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You remember Facebook. It used to be really popular but now it has 1.23 billion monthly users and nobody likes it anymore. It has too many ads and doesn't respect people's privacy. That's why nobody goes there anymore. Well, except those 1.23 billion people.

Obviously, the situation cries out for a new social network -- one that won't have so many ads, will respect everyone's privacy and so forth and so on. This is where something called Ello fits in, at least as its founders see it.

It's not just vaporware. Ello says it already has 1 million members and a few million more just waiting to join. Oh, and it's also raised a little over $5.5 million from investors who say they are willing to take a long-term view and be very patient about seeing a return on their money.

And so?

What's so great about Ello? Well, it says it will never have advertising and will never sell information about its users to any of those greedy marketers who are always stalking everyone around the Web. It has organized itself as a Public Benefit Corp., which is sort of like a charity that's allowed to make money -- to do well while doing good, as they like to say. 

Of course, if you don't charge advertisers, you have to charge somebody else. In this case, that somebody else will be the users of the site. Ello says it will use "micro-payments," which is a cute little way of saying the charge won't be too high.

The micro-payments will be for extra services that Ello will offer. It doesn't know what those services will be yet, apparently, but says it's confident it will dream something up as time goes by. Sort of the way smartphone apps just sprout up the moment they're needed.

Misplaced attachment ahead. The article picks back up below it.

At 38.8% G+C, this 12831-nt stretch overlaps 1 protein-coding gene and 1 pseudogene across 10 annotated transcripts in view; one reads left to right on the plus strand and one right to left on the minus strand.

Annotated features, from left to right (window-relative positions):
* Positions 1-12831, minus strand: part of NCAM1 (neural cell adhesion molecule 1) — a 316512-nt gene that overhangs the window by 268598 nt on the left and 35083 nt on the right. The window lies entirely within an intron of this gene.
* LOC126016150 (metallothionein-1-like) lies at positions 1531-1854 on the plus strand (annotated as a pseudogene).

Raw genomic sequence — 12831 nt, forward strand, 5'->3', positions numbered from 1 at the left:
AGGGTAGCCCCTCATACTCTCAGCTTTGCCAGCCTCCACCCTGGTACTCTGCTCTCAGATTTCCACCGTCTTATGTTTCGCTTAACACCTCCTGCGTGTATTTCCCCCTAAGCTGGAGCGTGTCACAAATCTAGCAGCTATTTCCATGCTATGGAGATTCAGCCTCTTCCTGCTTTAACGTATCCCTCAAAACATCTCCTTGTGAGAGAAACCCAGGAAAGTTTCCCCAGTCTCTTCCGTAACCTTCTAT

And besides, Ello says it won't need to make as much money as the big greedy sites because it won't be doing as much. It won't be tracking members, selling data to marketers or doing any of those other things that eat up so much staff time. And generate the revenue that keeps the lights on.

A small universe

Of course, a social network is only as good as its members, who generally join up to interact with their friends and acquaintances, not with strangers. If one social network has 1.23 billion members and another one has a million or two, it's kind of likely the bigger one will have more of your friends and acquaintances. Which could make it a little hard for Ello to gain traction.

Once you join up, of course, you can try to get your friends to join too. You can send them those annoying little notices everybody is always getting about LinkedIn, Google+ and all the other social networks that are clogging up the interpipes.

It may be a little harder, though, to convince your friends to join a network that they have to pay for, although perhaps Ello will let you pick up the tab for your friends. Hmmm ... life online gets more like an evening at the pub all the time. 


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